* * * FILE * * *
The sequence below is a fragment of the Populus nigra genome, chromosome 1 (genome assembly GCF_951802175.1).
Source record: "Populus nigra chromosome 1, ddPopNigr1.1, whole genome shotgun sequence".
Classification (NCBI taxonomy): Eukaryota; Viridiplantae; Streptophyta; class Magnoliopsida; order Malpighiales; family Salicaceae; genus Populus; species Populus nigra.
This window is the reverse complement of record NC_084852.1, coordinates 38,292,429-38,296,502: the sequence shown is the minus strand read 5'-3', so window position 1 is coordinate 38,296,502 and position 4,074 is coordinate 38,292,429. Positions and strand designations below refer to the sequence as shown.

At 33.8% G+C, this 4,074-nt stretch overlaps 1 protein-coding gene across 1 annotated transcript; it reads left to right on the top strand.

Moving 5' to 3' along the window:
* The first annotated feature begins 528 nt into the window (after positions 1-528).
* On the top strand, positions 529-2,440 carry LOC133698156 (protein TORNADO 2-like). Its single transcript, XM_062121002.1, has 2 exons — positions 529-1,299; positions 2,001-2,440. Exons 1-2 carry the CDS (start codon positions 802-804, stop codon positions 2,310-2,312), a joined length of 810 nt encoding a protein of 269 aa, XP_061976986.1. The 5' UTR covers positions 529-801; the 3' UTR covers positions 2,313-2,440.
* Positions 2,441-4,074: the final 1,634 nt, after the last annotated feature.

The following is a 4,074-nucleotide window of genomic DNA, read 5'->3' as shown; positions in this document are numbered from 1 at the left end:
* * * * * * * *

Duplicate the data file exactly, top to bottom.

The sequence below is a fragment of the Populus nigra genome, chromosome 1 (genome assembly GCF_951802175.1).
Source record: "Populus nigra chromosome 1, ddPopNigr1.1, whole genome shotgun sequence".
Classification (NCBI taxonomy): Eukaryota; Viridiplantae; Streptophyta; class Magnoliopsida; order Malpighiales; family Salicaceae; genus Populus; species Populus nigra.
This window is the reverse complement of record NC_084852.1, coordinates 38,292,429-38,296,502: the sequence shown is the minus strand read 5'-3', so window position 1 is coordinate 38,296,502 and position 4,074 is coordinate 38,292,429. Positions and strand designations below refer to the sequence as shown.

At 33.8% G+C, this 4,074-nt stretch overlaps 1 protein-coding gene across 1 annotated transcript; it reads left to right on the top strand.

Moving 5' to 3' along the window:
* The first annotated feature begins 528 nt into the window (after positions 1-528).
* On the top strand, positions 529-2,440 carry LOC133698156 (protein TORNADO 2-like). Its single transcript, XM_062121002.1, has 2 exons — positions 529-1,299; positions 2,001-2,440. Exons 1-2 carry the CDS (start codon positions 802-804, stop codon positions 2,310-2,312), a joined length of 810 nt encoding a protein of 269 aa, XP_061976986.1. The 5' UTR covers positions 529-801; the 3' UTR covers positions 2,313-2,440.
* Positions 2,441-4,074: the final 1,634 nt, after the last annotated feature.

The following is a 4,074-nucleotide window of genomic DNA, read 5'->3' as shown; positions in this document are numbered from 1 at the left end: